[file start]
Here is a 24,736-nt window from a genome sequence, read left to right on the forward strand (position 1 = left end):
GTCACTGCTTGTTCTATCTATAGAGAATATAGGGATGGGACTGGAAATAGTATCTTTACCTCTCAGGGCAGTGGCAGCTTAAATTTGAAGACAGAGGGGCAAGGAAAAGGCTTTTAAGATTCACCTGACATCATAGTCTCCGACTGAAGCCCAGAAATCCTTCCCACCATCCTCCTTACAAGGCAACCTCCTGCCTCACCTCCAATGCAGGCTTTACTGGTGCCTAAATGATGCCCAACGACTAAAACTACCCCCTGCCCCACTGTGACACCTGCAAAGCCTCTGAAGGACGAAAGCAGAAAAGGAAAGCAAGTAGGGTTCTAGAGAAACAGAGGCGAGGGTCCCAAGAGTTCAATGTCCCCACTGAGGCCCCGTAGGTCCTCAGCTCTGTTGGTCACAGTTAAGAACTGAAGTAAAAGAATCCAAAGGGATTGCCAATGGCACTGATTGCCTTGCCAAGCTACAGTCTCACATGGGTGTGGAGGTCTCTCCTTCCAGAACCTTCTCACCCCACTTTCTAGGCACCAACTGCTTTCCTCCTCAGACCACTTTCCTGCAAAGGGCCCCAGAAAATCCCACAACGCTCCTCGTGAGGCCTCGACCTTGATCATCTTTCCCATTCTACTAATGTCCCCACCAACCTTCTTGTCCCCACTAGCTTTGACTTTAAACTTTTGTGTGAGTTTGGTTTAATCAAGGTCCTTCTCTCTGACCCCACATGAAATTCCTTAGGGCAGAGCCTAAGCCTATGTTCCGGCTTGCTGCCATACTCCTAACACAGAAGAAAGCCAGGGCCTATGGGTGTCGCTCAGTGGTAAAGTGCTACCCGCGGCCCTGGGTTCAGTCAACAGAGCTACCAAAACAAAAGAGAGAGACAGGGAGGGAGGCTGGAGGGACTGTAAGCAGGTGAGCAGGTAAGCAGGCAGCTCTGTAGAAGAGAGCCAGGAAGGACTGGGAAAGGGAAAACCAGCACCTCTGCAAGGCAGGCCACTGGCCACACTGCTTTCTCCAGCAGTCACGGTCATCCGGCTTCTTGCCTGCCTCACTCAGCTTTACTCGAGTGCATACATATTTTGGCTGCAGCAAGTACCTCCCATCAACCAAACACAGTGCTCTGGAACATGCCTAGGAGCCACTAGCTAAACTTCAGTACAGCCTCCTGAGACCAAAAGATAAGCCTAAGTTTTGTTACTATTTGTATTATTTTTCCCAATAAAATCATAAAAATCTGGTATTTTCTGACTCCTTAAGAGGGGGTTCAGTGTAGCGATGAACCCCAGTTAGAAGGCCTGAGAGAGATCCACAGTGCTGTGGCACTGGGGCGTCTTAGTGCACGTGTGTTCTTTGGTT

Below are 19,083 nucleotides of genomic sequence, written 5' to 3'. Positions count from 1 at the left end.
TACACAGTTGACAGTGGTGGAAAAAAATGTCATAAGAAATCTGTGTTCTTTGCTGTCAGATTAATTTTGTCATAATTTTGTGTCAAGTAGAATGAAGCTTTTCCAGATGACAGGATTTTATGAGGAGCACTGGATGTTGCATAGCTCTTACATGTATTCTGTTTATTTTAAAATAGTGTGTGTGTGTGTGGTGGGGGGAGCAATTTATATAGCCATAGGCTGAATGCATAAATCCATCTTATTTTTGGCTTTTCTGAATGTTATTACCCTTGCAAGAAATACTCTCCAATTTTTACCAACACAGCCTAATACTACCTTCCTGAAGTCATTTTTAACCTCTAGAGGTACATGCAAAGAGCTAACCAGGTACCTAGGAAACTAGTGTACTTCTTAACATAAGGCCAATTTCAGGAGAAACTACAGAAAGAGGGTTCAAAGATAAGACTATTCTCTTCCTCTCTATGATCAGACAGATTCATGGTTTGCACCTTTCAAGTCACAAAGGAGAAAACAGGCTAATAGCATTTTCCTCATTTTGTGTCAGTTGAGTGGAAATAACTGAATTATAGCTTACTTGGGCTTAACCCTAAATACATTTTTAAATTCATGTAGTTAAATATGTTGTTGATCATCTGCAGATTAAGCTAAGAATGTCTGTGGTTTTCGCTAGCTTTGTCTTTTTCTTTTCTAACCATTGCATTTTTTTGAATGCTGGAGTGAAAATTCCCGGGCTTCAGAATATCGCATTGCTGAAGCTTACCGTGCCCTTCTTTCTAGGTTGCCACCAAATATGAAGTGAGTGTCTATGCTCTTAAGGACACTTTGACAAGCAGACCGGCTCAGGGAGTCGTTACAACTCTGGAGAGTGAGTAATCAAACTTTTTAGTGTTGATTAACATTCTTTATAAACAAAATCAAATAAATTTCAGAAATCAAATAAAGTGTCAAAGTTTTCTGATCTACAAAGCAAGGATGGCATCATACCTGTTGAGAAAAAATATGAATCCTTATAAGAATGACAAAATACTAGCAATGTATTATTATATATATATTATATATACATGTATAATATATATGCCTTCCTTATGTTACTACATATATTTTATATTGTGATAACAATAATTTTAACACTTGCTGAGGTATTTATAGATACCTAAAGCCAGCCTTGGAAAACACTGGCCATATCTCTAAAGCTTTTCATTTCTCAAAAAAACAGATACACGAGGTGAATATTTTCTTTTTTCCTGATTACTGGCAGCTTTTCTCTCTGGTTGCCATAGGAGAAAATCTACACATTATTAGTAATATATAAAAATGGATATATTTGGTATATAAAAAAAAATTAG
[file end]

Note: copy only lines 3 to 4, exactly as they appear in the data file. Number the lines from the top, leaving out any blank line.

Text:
Below are 19,083 nucleotides of genomic sequence, written 5' to 3'. Positions count from 1 at the left end.
TACACAGTTGACAGTGGTGGAAAAAAATGTCATAAGAAATCTGTGTTCTTTGCTGTCAGATTAATTTTGTCATAATTTTGTGTCAAGTAGAATGAAGCTTTTCCAGATGACAGGATTTTATGAGGAGCACTGGATGTTGCATAGCTCTTACATGTATTCTGTTTATTTTAAAATAGTGTGTGTGTGTGTGGTGGGGGGAGCAATTTATATAGCCATAGGCTGAATGCATAAATCCATCTTATTTTTGGCTTTTCTGAATGTTATTACCCTTGCAAGAAATACTCTCCAATTTTTACCAACACAGCCTAATACTACCTTCCTGAAGTCATTTTTAACCTCTAGAGGTACATGCAAAGAGCTAACCAGGTACCTAGGAAACTAGTGTACTTCTTAACATAAGGCCAATTTCAGGAGAAACTACAGAAAGAGGGTTCAAAGATAAGACTATTCTCTTCCTCTCTATGATCAGACAGATTCATGGTTTGCACCTTTCAAGTCACAAAGGAGAAAACAGGCTAATAGCATTTTCCTCATTTTGTGTCAGTTGAGTGGAAATAACTGAATTATAGCTTACTTGGGCTTAACCCTAAATACATTTTTAAATTCATGTAGTTAAATATGTTGTTGATCATCTGCAGATTAAGCTAAGAATGTCTGTGGTTTTCGCTAGCTTTGTCTTTTTCTTTTCTAACCATTGCATTTTTTTGAATGCTGGAGTGAAAATTCCCGGGCTTCAGAATATCGCATTGCTGAAGCTTACCGTGCCCTTCTTTCTAGGTTGCCACCAAATATGAAGTGAGTGTCTATGCTCTTAAGGACACTTTGACAAGCAGACCGGCTCAGGGAGTCGTTACAACTCTGGAGAGTGAGTAATCAAACTTTTTAGTGTTGATTAACATTCTTTATAAACAAAATCAAATAAATTTCAGAAATCAAATAAAGTGTCAAAGTTTTCTGATCTACAAAGCAAGGATGGCATCATACCTGTTGAGAAAAAATATGAATCCTTATAAGAATGACAAAATACTAGCAATGTATTATTATATATATATTATATATACATGTATAATATATATGCCTTCCTTATGTTACTACATATATTTTATATTGTGATAACAATAATTTTAACACTTGCTGAGGTATTTATAGATACCTAAAGCCAGCCTTGGAAAACACTGGCCATATCTCTAAAGCTTTTCATTTCTCAAAAAAACAGATACACGAGGTGAATATTTTCTTTTTTCCTGATTACTGGCAGCTTTTCTCTCTGGTTGCCATAGGAGAAAATCTACACATTATTAGTAATATATAAAAATGGATATATTTGGTATATAAAAAAAAATTAG